Simple Principies for the Evaluation of Complex Programmes


  • Ray Pawson University of Leeds


programme evaluation, programme theory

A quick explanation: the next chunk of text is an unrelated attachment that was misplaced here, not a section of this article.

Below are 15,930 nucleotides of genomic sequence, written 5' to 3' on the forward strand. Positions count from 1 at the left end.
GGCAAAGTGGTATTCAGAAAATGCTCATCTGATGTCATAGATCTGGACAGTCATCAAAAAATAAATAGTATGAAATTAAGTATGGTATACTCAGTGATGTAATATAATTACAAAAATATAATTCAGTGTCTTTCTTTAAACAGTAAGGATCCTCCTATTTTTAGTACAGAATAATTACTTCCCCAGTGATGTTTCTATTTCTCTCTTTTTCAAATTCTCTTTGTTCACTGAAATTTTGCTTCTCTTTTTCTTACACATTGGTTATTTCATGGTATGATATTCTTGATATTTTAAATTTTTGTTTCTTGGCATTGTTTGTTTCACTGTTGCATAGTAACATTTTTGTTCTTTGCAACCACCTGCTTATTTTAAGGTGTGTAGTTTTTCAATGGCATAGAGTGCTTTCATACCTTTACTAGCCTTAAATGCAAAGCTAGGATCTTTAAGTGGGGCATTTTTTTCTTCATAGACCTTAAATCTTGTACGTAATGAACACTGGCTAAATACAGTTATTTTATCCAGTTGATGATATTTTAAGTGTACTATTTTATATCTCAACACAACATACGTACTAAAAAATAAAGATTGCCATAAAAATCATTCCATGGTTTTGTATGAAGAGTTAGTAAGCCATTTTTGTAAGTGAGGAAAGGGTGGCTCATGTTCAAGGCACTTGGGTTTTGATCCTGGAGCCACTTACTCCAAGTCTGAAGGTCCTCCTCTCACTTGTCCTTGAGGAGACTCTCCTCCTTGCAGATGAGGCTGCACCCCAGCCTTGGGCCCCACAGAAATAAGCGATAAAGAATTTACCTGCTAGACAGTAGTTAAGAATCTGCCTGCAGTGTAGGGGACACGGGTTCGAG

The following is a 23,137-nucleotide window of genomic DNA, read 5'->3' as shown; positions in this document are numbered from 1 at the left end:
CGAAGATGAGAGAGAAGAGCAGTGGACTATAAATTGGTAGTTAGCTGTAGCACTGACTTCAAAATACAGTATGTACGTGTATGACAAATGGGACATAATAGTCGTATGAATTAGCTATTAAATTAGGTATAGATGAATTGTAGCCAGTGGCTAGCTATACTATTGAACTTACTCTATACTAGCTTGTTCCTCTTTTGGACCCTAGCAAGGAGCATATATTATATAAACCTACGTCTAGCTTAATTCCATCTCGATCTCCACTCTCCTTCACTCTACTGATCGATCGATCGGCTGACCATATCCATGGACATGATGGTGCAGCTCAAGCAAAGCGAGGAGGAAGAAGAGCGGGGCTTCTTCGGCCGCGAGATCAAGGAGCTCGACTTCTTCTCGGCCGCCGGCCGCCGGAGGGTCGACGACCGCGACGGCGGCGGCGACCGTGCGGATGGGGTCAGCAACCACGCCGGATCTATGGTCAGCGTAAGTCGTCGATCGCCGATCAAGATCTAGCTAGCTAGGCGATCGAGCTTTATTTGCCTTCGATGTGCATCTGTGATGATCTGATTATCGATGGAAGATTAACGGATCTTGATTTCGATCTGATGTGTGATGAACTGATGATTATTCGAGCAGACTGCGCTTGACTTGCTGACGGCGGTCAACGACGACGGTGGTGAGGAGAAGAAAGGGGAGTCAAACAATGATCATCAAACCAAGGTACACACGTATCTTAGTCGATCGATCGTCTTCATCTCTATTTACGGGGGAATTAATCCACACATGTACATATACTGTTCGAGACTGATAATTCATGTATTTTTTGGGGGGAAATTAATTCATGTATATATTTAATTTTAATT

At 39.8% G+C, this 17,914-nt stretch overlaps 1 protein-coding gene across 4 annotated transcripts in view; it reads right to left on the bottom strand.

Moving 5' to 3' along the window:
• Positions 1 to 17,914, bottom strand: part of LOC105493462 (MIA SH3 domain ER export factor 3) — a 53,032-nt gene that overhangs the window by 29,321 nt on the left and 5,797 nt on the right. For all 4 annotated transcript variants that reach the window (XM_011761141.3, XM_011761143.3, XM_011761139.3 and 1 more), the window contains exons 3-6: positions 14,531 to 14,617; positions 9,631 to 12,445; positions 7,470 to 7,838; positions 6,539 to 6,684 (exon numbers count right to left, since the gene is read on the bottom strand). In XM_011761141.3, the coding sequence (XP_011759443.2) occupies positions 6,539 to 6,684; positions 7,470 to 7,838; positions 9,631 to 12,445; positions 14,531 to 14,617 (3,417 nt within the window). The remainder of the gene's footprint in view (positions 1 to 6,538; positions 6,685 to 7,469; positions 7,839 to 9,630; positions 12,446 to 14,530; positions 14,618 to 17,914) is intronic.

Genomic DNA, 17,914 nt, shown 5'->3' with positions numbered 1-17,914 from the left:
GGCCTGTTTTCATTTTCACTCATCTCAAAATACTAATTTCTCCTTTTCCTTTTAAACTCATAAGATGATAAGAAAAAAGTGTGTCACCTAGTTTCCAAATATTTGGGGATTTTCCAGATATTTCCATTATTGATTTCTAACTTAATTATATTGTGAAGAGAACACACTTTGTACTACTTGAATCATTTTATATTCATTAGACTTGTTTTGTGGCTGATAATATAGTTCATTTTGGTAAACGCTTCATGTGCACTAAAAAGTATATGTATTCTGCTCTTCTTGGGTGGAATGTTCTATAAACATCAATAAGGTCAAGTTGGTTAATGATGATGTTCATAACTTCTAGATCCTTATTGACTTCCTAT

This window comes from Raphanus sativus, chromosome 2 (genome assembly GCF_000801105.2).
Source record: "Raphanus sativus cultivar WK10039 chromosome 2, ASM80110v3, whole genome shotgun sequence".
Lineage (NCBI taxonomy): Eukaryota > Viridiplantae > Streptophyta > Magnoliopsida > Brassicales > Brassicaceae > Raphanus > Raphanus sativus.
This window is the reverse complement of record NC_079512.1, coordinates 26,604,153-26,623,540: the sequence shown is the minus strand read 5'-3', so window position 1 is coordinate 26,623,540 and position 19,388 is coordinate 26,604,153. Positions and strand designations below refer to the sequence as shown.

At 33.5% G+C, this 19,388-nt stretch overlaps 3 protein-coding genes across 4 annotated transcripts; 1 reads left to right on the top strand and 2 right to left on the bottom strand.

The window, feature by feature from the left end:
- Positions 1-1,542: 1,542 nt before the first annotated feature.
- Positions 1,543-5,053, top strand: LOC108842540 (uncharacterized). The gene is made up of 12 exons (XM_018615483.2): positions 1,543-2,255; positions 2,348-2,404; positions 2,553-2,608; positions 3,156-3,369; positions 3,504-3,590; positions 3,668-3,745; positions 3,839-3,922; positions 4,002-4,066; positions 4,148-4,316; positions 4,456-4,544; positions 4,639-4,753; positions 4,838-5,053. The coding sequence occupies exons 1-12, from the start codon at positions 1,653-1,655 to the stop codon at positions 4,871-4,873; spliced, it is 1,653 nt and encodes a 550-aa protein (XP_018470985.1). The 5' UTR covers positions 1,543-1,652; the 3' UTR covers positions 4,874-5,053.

One of the most dramatic changes in recent years has been the development of complex, multi-purpose programmes generated by a large multiplicity of entities and a wide range of objectives. The reason for this change is clear. The genesis of social problems is intertwined. Decision-makers question the impacts of single measures, focused interventions that are only treating symptoms at best, with short-term gains, and can not reach the deepest genesis of the issues. This complexity has inspired "super-interventions" of local initiative (area-based initiatives -ABis). Our objective is to discuss, from the researcher's point of view, the best way to evaluate these programmes. It proposes some basic principles for this evaluation that help to establish priorities within a great diversity of problematic and methodological options. These principles derive from a theoretically framed evaluation whose purpose is to shed light on the assumptions underlying interventions which are called "programme theory". It is on the basis of this theory that the programme can be evaluated.